His life[change | edit source]
His family originally came from Spain. Edouard learned to play the piano and violin at the Lille Conservatory, but his parents did not want him to take music as a profession. So he left home when he was 16 and went to Paris. He took some lessons and earned money by teaching and playing the violin. He liked chamber music. Not many people in France were interested in chamber music at that time. With three friends he formed a string quartet and they helped to make the string quartets of Haydn, Mozart and Beethoven better known in France. He played the viola in his quartet, and later he played second violin. In 1859 he composed a string quartet.
It was not until the 1870s, when he was already in his 50s, that he started to become really well known. Some famous conductors such as Pasdeloup, Lamoureux and Colonne and the violinist Sarasate took an interest in his orchestral works and performed them. He wrote a violin concerto and a work called Symphonie espagnole (Spanish Symphony) which was also for solo violin and orchestra. Sarasate played both these works. He wrote a cello concerto in 1877.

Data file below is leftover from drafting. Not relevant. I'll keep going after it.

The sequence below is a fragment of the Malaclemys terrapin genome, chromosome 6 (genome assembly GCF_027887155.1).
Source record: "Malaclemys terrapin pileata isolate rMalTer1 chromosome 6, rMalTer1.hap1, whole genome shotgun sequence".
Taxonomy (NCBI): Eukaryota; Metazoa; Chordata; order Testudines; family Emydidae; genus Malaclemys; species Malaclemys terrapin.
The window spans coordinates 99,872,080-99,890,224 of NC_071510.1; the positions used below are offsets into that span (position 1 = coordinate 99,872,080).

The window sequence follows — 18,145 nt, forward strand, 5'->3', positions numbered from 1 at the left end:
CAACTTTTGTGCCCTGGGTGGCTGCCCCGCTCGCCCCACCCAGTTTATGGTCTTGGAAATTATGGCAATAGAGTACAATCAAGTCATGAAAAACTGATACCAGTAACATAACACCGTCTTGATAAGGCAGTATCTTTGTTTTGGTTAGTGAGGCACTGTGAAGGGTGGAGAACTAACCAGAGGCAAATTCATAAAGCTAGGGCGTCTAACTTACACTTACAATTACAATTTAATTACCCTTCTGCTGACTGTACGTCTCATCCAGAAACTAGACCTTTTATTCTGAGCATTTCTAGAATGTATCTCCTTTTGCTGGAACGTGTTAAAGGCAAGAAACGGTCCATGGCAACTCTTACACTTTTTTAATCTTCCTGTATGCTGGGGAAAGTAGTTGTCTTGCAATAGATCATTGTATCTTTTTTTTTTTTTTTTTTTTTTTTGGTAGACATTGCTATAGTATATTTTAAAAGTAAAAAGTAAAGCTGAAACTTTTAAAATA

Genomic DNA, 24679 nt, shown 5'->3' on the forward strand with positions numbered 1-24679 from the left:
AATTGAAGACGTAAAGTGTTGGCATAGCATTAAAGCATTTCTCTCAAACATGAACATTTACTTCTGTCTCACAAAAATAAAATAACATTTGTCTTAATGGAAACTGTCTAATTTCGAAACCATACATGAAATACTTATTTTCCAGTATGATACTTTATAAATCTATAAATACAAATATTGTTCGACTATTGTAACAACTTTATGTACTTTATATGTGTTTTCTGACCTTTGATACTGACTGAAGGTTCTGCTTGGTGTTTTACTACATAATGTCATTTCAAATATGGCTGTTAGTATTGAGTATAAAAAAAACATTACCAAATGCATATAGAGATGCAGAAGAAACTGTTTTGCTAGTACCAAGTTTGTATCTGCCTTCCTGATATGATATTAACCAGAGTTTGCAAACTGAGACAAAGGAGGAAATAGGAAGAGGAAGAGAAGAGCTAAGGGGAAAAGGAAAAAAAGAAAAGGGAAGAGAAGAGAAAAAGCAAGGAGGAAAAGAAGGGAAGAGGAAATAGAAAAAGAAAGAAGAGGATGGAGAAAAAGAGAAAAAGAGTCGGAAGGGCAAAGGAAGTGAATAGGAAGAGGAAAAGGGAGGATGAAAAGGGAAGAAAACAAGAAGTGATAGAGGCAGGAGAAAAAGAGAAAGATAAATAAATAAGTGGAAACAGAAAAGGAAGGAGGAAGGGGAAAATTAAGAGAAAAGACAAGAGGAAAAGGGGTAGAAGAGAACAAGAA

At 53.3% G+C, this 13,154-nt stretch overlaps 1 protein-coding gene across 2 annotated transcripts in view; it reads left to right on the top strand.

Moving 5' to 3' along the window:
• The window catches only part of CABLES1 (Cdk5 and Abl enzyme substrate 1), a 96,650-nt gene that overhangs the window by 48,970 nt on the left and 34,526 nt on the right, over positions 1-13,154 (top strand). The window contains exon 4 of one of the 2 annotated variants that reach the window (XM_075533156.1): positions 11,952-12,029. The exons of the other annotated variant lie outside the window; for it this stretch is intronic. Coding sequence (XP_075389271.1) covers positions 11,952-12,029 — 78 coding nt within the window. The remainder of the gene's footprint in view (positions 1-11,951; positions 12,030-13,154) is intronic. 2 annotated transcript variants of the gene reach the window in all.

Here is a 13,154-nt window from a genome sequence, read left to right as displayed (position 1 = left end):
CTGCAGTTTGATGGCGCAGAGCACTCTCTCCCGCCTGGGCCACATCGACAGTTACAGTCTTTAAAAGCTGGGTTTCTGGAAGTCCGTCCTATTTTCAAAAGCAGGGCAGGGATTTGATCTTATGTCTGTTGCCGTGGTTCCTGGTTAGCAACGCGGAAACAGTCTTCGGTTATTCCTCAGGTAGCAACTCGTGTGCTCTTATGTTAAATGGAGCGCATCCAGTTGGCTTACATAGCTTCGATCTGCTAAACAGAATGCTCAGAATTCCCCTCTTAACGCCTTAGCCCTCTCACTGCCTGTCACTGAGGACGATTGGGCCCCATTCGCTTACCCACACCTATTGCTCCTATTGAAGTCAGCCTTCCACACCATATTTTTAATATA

He wrote an opera Le roi d’Ys, but no opera house wanted to perform it. They asked him to write a ballet instead. He did not know anything about ballet, but he composed one called Namouna. It had some good music, although people who did not like him said it sounded like Wagner or like the music of someone who is used to writing symphonies.
In 1888 his opera Le roi d’Ys was performed at last. It was an enormous success, but Lalo only had four more years to live, and he did not compose anything more of importance. He had married one of his pupils in 1865 and they had a son.
His music[change | edit source]
In France Lalo is mainly remembered for his opera Le roi d’Ys, but in other countries his best known work is his Symphonie espagnole. It is not really a “symphony”, it is a violin concerto. It has five movements and there are lots of lively, Spanish rhythms. His cello concerto is also an excellent work.
References[change | edit source]
The New Grove Dictionary of Music & Musicians ed. Stanley Sadie, 1980